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The broader point for the Stadium Implementation Committee and the general public on all of these issues is to not be wowed by pretty pictures at this time. Yes, some of this design is very good and deserves praise, but a few things need addressing and they are actually pretty important. Take a hard look at what is planned and how it will be used by the public 365 days per year. As I’ve said before, the Vikings wanted to build their stadium downtown; in return we should expect them to be a good neighbor and fit well in to the urban fabric.  Some of these solutions I suggest can be changed by the Vikings, the architect and landscape architect, while others must be made by the city, county and even state. But they can be done, and would benefit the taxpaying public immensely. We can do better, and now is the time to do so.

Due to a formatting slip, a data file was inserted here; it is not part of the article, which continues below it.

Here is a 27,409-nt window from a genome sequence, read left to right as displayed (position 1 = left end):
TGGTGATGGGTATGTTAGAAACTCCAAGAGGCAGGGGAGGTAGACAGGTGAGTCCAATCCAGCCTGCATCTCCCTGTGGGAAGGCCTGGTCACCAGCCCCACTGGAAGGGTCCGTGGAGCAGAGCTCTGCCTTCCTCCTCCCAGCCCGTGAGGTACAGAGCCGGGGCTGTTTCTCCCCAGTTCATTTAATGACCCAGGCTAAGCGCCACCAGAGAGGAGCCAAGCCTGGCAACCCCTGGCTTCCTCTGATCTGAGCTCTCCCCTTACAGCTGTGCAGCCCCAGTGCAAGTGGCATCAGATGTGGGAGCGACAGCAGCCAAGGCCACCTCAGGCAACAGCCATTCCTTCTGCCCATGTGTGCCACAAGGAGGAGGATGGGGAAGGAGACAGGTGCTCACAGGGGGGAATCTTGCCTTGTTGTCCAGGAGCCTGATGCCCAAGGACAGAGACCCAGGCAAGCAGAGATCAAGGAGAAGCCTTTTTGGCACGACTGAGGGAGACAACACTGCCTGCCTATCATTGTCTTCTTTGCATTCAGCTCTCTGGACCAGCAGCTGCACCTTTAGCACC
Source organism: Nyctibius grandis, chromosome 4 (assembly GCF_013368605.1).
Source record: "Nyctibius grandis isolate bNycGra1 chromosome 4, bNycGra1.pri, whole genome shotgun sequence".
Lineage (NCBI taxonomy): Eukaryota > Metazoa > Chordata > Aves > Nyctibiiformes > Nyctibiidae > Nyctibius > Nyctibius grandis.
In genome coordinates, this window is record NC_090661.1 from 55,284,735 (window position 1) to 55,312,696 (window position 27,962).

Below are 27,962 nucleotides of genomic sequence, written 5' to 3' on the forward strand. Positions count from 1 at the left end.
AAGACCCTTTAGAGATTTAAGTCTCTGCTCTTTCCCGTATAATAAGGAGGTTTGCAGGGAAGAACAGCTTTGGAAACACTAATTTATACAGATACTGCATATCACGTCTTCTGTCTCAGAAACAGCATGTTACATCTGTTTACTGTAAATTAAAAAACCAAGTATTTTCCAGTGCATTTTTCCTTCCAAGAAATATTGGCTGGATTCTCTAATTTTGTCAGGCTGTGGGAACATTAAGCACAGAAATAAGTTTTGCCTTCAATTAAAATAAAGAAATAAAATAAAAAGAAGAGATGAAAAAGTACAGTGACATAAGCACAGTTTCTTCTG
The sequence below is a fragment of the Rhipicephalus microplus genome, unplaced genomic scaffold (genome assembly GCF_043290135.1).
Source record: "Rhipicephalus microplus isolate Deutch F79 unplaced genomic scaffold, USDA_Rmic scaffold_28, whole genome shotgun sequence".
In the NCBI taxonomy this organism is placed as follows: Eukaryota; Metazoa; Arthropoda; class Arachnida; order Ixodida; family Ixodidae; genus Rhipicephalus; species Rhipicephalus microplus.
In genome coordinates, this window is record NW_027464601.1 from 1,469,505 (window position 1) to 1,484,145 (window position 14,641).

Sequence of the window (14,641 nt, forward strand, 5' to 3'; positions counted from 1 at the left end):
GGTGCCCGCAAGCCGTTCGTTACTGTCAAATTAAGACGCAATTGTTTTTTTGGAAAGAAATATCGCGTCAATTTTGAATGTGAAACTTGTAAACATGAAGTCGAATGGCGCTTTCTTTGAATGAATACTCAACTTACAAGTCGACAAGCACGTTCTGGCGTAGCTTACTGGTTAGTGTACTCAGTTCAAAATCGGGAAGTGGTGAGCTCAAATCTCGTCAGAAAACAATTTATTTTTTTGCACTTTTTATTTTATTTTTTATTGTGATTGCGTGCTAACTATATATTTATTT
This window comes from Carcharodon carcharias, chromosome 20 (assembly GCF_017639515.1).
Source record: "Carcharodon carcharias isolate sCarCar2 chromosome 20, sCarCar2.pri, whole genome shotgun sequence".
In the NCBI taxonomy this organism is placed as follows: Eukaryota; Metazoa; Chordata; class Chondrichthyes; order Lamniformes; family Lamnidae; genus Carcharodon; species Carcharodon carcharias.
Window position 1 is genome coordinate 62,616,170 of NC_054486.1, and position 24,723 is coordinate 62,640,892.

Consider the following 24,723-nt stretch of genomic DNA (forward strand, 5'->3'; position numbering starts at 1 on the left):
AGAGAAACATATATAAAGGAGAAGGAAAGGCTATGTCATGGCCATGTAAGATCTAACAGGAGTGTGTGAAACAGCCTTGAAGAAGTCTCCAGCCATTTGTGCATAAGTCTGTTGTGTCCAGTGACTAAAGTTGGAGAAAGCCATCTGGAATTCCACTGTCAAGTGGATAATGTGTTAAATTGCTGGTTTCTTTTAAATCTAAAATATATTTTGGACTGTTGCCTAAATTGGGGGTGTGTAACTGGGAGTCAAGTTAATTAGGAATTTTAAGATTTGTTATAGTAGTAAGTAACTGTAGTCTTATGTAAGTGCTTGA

This was crossposted at Joe Urban.

Sam Newberg

About Sam Newberg

Sam Newberg, a.k.a. Joe Urban, is an urbanist, real estate consultant and writer. He lives in Minneapolis with his wife and two kids, and his website is

12 thoughts on “How to Improve the Urbanism of the New Vikings Stadium

  1. George

    No Skyways? Are you kidding me?

    You must not actually have to live or work regularly downtown. Skyways are what helps make downtown different than the suburbs and expand accessibility to retail and dining options for people downtown in Minnesota’s otherwise inhospitable environment.

    1. Alex CecchiniAlex Cecchini

      ^^ Too much written on the subject already. All I’ll say is: we’re all Minnesotans (transplant or not).

  2. Dave

    If only we could just connect the grid under the stadium. Too bad that has major cost and other risks associated with it.

    Now, one clarification, hardcore Vikings fans will come to get their photos taken, that is for sure. Every time I have visited Lambeau I’ve seen multiple weddings come through their atrium, and let me assure you the area around Lambeau is UGLY.

    1. Sam NewbergSam Newberg Post author

      Dave you may be right, and indeed I’m sure some fans will have their photos taken, but I suspect that will more than likely occur at the front of the stadium. Getting that championship will up the likelihood of photos!

  3. Alex CecchiniAlex Cecchini